Filmmakers: Nathan obviously has experience working with a legal department and creating sophisticated scenarios. Have you changed the way you work because you had access to more of these resources? You have already put yourself in some difficult situations in your previous work.

Wilson: Our lawyers – Nathan's lawyers from Nathan For You – were amazing. Nathan really goes to bat, he really hates losing a legal argument, and we spent a lot of time talking to the lawyers to make sure everything was okay. I wasn't expecting to get away with as much as I would on a channel like HBO. There wasn't much accountability with my old stuff because I didn't expect anyone to see it, and it was pretty harmless and self-published. I didn't have a legal department to worry about and when I got sued it was just my problem. But HBO also came out with the Michael Jackson documentary (Leaving Neverland) just before we started filming How To, you know? Taking over the Michael Jackson estate is insane, and that seemed like very little legal liability compared to anything like that.

Filmmakers: While I refuse to go the anecdotal route, I would like to ask about the foreskin extender type.

Wilson: I'm not good with blood or anything, but it wasn't surgical, it was just a stretching device. I saw the device when the anti-circumcision guy told me about it. I looked up the device and was able to see how it worked. So I wasn't shocked to see it in person. I was just glad he was so open to me when I was filming so intensely. It's a product demonstration for him too, you know? It is his dream platform. I wonder if he will become an extremely successful manufacturer of (foreskin) restoration equipment. I don't have one myself. He offered to give me one, but he wouldn't give me one if he wasn't able to measure my flaccid and erect penis and I couldn't do that while we were shooting (laughs) so I never have get one. But maybe one day. I feel fine without it I guess.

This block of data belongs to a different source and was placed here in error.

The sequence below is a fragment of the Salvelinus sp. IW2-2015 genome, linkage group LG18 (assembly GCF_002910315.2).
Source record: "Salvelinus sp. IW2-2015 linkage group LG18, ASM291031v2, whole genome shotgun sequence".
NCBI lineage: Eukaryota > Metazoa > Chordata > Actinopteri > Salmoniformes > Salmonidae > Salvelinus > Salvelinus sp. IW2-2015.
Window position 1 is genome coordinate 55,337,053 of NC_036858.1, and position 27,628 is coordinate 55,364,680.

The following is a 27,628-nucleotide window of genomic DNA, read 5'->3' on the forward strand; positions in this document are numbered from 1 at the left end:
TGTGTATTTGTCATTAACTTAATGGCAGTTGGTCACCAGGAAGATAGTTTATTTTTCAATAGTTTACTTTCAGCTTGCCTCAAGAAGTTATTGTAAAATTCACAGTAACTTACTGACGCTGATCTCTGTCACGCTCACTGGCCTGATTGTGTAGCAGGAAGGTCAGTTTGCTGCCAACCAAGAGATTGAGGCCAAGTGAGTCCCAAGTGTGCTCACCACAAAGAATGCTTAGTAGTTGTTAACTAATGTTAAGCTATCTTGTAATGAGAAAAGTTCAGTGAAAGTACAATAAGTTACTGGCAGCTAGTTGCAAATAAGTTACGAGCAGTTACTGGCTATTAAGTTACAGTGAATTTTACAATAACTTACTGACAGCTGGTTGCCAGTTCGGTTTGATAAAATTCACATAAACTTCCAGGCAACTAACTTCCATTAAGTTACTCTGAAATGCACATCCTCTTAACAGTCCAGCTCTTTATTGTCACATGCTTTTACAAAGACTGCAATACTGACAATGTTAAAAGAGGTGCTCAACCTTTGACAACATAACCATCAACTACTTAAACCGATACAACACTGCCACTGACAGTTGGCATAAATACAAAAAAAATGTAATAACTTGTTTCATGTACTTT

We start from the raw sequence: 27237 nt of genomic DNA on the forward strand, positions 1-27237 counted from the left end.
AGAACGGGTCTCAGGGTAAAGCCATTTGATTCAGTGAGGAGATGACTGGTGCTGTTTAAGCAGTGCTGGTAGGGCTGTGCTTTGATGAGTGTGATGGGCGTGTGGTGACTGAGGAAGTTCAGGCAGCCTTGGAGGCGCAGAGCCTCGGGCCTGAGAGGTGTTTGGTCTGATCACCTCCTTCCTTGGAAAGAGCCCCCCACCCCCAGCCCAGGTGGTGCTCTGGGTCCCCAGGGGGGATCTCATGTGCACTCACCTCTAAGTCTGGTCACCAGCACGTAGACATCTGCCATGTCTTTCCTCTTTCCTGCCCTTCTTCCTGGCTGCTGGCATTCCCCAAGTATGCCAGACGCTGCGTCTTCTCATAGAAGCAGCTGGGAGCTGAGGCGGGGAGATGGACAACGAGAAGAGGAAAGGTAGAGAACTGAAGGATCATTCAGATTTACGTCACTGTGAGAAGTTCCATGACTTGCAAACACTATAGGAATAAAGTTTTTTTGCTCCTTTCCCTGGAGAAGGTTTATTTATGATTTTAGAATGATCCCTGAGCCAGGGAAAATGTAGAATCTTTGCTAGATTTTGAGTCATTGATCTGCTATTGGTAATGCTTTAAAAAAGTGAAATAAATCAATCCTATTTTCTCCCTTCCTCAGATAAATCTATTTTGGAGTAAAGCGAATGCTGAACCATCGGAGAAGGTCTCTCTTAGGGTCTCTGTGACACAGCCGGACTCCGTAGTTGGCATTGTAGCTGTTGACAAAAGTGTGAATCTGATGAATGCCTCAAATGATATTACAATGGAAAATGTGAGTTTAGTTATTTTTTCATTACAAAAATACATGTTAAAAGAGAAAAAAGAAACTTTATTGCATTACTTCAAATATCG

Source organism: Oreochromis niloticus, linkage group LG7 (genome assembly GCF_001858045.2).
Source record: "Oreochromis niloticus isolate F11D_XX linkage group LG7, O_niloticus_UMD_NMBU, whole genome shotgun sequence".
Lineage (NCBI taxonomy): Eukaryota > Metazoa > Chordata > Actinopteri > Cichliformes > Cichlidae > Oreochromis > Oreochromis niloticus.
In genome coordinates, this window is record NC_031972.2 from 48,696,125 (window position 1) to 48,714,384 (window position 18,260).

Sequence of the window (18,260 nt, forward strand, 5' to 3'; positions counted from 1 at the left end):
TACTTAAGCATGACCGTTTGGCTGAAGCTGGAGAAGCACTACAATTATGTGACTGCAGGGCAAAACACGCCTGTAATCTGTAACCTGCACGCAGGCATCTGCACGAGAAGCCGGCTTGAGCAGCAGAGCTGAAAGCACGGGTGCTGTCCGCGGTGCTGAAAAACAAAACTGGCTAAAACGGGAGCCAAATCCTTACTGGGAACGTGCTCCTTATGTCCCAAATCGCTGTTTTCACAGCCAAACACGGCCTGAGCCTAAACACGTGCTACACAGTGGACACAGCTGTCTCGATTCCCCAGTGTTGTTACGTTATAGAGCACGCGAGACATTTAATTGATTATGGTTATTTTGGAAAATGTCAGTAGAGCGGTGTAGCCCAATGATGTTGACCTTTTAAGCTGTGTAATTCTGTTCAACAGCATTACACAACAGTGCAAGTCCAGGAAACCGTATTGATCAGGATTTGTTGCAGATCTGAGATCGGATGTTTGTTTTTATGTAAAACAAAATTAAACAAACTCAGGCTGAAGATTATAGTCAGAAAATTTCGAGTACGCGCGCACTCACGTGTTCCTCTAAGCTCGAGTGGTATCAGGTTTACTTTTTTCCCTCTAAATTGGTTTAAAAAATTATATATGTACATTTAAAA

Filmmakers: Has your approach to voiceover recording changed over the years?

Wilson: I feel like you hear my diagetic voice on the show more than ever before. I think it works fine. The quality of my voice (in both modes) is so great that you can tell what's going on. I was embarrassed by my voice very early on, so I put on a little more character. As a speaker, I feel a lot safer. I wasn't like that at first.

Filmmakers: I was scared to see you on the screen.

Wilson: I'm not really against being in front of the camera, I just don't find it very interesting to watch. I also think it's harder for me as a documentary filmmaker when people know what I look like, and I'd rather not let people know if I don't have to. But I don't want to pretend I'm that masked magician. I don't want to be obnoxious this way.

Filmmakers: It's funny because after talking to you I'm going to watch the sequel to Borat and it's like on earth how on earth are you getting captured by Borat at this late point in time?

Wilson: Yeah … I don't have the prosthetic team that Sacha Baron Cohen does.

Filmmakers: Their production was just ending when the lockdown occurred.

Wilson: The moment COVID happened, all production was stopped. At that moment, around March 14th, I knew that I might be the only production that could still shoot because I was 100% responsible myself. I could downsize to one person doing the whole show and it wouldn't look any different. I felt like I had to go ahead and get myself into some scary situations. But we all did – we all went to get groceries properly when the virus hit. This week's supermarket rush was probably the biggest super spreader event you know? Nobody wore masks, everyone was inside. My favorite piece in the world is art that was made in really massive historical moments. That's the 9/11 thing: You make a documentary about some firefighters in Lower Manhattan, then it becomes a traveling document about what people are doing on the street. We received the same diet with COVID media, but I hope more is emerging from people's individual experiences at this moment.